3D printing holds great promise to further develop a personality confectionery market worth $13.4bn and poses no real threat to chocolate moulding, writes Choc Edge's Gabor Isai.
Hosokawa Bepex which supplies production equipment for the confectionery industry has developed a concept for quick mass changes for chocolate, which has been filed for patent.
Investing in 3D printing could open new markets and generate huge cost savings for food manufacturers and retailers, but first companies must overcome potential regulatory and legal hurdles, many of which are not yet identified, warn food and drug lawyers with the firm Venable in Washington, D.C.
Lucy McGeorge is following in the footsteps of her grandfather, Ronald (Ronnie) McCrindle as an engineering apprentice in electrical, maintenance and repair at Nestlé, Girvan in Scotland, a chocolate crumb manufacturing facility which goes into brands including Kitkat, Breakaway biscuits and Aero.
Rasch has launched a mobile tempering unit that it says has a bigger cooling surface than competitor machines and a second cooling level for more homogeneous chocolate masses.
3D chocolate printing is not yet quick enough for industrial production, but chocolate molds created using the technology can produce surfaces with intricate detail, says Lehrmitt Design Studios.
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Mars and IBM Research have created a consortium which will use advances in genomics to boost food safety.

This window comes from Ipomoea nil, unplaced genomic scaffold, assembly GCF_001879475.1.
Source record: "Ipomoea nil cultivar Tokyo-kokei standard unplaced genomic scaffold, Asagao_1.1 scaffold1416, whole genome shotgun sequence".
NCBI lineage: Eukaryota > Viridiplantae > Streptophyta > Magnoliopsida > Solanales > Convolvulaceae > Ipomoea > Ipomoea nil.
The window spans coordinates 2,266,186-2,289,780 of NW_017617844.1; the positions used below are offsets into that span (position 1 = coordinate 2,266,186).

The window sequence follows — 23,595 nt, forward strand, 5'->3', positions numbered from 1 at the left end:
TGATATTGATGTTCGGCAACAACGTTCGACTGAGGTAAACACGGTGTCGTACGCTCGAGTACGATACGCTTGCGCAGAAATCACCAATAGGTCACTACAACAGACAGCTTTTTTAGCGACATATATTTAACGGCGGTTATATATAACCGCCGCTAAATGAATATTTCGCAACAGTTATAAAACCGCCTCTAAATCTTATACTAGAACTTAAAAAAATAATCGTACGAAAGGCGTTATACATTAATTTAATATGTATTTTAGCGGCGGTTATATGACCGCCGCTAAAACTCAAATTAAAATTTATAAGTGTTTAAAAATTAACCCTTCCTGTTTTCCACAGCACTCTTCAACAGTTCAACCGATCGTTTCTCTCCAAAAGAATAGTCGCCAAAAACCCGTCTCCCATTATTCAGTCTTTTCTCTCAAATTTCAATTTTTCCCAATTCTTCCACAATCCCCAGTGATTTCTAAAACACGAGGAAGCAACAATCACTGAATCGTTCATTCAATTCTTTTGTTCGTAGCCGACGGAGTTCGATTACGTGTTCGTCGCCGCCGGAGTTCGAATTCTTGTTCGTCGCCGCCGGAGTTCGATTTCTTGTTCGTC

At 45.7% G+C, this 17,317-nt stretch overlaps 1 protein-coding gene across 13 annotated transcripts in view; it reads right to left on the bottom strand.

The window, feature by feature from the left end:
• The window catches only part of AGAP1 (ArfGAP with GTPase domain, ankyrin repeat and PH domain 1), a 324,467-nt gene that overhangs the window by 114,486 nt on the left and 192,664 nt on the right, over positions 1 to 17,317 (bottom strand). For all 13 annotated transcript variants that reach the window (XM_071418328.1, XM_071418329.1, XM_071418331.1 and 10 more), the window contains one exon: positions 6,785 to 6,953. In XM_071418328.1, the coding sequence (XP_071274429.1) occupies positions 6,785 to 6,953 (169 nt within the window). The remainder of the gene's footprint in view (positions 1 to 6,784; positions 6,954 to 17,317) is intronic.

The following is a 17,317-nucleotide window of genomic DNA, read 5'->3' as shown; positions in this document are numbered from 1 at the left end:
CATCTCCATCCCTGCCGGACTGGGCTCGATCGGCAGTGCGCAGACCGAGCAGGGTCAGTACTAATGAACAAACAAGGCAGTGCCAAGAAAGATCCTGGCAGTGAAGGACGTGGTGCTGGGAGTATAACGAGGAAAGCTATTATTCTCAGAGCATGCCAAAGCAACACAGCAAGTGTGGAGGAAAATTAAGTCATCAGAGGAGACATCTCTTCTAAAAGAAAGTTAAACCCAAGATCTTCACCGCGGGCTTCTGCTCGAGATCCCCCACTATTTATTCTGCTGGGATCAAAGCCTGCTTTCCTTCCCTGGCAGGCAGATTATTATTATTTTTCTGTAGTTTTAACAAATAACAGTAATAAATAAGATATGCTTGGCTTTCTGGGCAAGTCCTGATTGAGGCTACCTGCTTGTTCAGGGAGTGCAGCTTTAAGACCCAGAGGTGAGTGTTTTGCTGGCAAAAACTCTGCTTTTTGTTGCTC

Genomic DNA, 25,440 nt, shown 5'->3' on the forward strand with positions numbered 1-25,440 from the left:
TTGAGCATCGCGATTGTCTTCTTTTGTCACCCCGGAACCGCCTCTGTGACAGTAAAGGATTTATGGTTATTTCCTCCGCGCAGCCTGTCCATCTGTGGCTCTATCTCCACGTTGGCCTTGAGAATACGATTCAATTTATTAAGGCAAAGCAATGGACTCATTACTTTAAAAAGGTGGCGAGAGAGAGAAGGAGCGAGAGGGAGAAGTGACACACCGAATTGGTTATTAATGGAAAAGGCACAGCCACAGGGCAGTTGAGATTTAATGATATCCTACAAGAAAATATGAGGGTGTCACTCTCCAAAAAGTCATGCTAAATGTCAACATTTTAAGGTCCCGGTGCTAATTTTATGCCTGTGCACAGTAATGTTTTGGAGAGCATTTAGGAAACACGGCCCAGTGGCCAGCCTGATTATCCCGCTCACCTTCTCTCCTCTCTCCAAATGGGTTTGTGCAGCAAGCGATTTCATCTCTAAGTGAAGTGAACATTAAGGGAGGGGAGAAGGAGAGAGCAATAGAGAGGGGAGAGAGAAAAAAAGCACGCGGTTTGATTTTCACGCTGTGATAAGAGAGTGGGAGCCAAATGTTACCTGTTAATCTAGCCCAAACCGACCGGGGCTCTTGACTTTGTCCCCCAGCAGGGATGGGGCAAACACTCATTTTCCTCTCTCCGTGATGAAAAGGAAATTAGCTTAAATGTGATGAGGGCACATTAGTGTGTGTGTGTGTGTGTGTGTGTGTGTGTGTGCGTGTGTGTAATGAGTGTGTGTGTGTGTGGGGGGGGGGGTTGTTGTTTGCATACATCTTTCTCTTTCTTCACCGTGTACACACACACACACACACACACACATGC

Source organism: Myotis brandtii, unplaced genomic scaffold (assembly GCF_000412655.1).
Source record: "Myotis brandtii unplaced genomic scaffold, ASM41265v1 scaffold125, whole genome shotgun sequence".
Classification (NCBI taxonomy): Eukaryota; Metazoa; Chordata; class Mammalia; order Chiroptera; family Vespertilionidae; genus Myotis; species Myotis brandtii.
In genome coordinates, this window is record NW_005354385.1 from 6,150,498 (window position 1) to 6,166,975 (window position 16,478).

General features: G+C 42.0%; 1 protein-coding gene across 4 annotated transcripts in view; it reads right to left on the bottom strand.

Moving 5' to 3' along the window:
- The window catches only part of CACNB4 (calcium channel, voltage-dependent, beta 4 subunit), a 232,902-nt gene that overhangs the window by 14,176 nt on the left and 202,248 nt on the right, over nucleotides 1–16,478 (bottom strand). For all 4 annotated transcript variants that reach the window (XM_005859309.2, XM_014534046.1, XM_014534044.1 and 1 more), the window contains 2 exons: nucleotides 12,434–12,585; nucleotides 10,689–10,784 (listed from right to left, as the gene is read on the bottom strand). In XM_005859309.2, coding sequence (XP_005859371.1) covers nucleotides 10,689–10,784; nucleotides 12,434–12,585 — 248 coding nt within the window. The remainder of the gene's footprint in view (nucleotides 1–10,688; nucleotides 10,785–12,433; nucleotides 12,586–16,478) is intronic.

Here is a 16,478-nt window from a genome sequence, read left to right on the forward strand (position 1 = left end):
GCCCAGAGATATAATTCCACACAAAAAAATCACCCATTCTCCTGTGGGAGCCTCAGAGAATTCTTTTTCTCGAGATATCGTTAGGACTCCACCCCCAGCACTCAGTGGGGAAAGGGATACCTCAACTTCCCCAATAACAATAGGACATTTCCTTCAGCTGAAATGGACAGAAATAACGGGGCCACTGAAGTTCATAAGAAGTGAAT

Hershey tips 3-D printing to take off like the microwave oven in the Eighties - with ultra-customized designs a possibility in retail stores.
ConfectioneryNews will be reporting from ISM and ProSweets 2015 next month in Cologne where the organizers anticipate growing interest in organic products, natural ingredients and sustainable packaging.
Incorporating a consumer-first approach to new product development can be advantageous for complex items like filled chocolates, claim researchers.
Clearfleau has built an on-site industrial anaerobic digestion (AD) plant at Nestlé's Fawdon confectionery factory, near Newcastle in the UK, which makes gums, pastilles and Rolo chocolates.
A gap in the market exists for smaller premium confectioners, but they must buy scalable processing equipment that caters to current volumes and not anticipated market demand, says Carle&Montanari-OPM.
Manufacturers can take control of chocolate flavor development by milling cocoa nibs themselves, but without the extra expense of roasting and winnowing of cocoa, according to equipment supplier Netzsch.
Suppliers at Pack Expo 2014 offer tips for confectionery companies taking their first steps into processing.
Baker Perkins is urging manufacturers of functional confections to ditch starch-based molding because the method will not meet future hygiene standards.
Cargill Foods has launched a commercial operation for METNA (Middle East, Turkey & North Africa) to operate under one business sector.
Mondelēz International has officially opened its Asia-Pacific Chocolate and Confectionery Center of Excellence in Australia, creating a base for the largest food R&D team in the country, according to local government.
Flow cytometry – a laser-based cell sensor system – is almost twice as accurate at measuring probiotic levels in chocolate when compared to traditional methods, according to research.
Nestlé’s R&D arm Nestec has filed a patent for inkjet printing on panned confections such as Smarties chocolate and biscuits using only ingredients it claims consumers would be familiar with.